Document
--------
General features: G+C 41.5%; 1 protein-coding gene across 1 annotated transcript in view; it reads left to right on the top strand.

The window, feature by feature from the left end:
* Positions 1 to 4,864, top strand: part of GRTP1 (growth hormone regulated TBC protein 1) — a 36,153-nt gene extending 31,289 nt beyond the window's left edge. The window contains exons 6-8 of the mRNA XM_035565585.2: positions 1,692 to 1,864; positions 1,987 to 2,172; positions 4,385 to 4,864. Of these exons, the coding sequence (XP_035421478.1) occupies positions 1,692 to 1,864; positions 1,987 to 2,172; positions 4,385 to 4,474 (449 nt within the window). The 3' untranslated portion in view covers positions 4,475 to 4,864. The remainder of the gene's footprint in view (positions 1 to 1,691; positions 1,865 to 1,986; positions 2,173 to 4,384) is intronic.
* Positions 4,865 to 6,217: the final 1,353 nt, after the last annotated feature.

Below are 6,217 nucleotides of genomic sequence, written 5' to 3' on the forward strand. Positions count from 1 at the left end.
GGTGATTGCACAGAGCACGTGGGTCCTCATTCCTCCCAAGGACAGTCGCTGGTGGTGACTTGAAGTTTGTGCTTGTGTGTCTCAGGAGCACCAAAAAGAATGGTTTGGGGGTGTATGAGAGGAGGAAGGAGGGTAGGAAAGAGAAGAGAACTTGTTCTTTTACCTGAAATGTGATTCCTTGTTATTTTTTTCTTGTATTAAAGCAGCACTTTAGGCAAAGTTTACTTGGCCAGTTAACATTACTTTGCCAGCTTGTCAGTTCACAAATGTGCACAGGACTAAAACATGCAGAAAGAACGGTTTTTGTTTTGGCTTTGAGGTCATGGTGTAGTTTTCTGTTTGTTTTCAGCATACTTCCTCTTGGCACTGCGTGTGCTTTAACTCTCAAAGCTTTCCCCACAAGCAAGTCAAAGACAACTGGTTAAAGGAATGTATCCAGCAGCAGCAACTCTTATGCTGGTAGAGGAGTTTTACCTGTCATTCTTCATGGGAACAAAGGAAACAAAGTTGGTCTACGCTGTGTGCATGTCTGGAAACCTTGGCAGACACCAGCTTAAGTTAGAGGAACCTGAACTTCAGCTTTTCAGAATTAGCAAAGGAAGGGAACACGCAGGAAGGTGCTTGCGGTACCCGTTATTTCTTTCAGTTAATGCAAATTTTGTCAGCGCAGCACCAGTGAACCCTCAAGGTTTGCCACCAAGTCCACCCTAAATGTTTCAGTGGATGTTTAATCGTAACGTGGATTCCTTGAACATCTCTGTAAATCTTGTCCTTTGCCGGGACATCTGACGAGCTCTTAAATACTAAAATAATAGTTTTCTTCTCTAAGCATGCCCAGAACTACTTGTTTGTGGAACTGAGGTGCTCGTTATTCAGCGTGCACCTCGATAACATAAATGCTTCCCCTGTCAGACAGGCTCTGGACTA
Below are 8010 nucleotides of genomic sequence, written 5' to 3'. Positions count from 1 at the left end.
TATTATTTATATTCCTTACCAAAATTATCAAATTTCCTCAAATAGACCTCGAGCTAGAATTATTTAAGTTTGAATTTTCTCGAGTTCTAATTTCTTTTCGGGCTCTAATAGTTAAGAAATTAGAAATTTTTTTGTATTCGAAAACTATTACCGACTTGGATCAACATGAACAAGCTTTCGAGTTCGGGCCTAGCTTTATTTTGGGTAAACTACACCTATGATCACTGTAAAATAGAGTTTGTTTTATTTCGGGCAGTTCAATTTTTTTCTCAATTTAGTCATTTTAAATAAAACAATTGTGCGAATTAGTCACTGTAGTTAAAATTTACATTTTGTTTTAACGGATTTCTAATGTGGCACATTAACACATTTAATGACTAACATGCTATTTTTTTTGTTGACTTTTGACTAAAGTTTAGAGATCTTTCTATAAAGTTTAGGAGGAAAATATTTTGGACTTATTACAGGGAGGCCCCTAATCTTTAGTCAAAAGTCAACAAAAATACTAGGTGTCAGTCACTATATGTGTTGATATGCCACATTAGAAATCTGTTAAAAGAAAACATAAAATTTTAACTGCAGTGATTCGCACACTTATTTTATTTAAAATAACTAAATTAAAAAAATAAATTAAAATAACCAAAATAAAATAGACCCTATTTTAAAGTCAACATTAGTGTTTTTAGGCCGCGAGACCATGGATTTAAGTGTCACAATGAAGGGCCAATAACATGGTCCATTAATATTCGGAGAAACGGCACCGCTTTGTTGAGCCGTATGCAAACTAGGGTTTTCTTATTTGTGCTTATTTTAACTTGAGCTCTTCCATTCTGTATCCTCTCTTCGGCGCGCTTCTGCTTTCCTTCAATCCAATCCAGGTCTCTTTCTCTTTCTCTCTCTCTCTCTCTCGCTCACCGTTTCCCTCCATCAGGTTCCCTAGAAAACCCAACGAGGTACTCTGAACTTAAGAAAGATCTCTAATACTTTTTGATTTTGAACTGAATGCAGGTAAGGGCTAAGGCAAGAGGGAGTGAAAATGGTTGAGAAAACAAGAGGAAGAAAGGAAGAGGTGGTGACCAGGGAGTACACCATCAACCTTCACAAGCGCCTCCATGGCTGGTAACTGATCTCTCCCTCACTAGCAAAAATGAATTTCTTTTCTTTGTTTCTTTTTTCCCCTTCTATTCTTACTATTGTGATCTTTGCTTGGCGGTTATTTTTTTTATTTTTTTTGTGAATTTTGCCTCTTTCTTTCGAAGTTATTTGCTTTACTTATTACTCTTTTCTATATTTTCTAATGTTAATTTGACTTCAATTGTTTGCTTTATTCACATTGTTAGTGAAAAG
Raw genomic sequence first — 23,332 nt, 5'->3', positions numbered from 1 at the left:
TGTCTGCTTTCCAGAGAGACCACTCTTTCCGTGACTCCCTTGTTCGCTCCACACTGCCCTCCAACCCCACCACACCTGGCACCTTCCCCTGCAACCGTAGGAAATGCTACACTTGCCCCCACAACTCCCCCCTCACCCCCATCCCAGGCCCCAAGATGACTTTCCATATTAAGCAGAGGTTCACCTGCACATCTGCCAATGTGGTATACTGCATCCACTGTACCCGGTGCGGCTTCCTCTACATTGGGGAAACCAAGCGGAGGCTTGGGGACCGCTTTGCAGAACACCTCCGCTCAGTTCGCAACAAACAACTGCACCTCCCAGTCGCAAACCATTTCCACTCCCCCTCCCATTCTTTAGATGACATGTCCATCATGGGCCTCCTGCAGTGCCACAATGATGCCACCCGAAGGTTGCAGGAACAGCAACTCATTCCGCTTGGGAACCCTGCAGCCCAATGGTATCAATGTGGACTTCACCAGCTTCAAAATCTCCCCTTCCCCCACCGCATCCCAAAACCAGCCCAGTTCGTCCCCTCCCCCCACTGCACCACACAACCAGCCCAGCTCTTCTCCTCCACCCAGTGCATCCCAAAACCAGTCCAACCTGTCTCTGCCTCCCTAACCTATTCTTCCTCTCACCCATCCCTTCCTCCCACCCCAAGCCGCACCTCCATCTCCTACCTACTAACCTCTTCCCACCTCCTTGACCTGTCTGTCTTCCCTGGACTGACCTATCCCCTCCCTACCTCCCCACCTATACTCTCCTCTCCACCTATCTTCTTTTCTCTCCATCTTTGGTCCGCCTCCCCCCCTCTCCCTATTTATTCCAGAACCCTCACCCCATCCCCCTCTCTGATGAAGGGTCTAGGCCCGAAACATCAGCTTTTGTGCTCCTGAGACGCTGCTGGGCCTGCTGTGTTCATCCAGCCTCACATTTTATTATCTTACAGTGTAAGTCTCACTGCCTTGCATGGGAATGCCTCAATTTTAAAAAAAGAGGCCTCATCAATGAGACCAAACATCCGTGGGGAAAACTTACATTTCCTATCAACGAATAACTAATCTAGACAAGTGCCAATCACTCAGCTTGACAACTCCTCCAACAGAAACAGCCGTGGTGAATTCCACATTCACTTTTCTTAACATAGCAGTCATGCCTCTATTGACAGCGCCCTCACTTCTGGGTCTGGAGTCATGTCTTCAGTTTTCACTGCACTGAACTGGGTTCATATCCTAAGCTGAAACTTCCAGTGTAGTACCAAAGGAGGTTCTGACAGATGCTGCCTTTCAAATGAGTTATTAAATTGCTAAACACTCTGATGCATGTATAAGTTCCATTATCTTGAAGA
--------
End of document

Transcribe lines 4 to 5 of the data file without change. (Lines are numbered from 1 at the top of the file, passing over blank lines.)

* Positions 4,865 to 6,217: the final 1,353 nt, after the last annotated feature.

Below are 6,217 nucleotides of genomic sequence, written 5' to 3' on the forward strand. Positions count from 1 at the left end.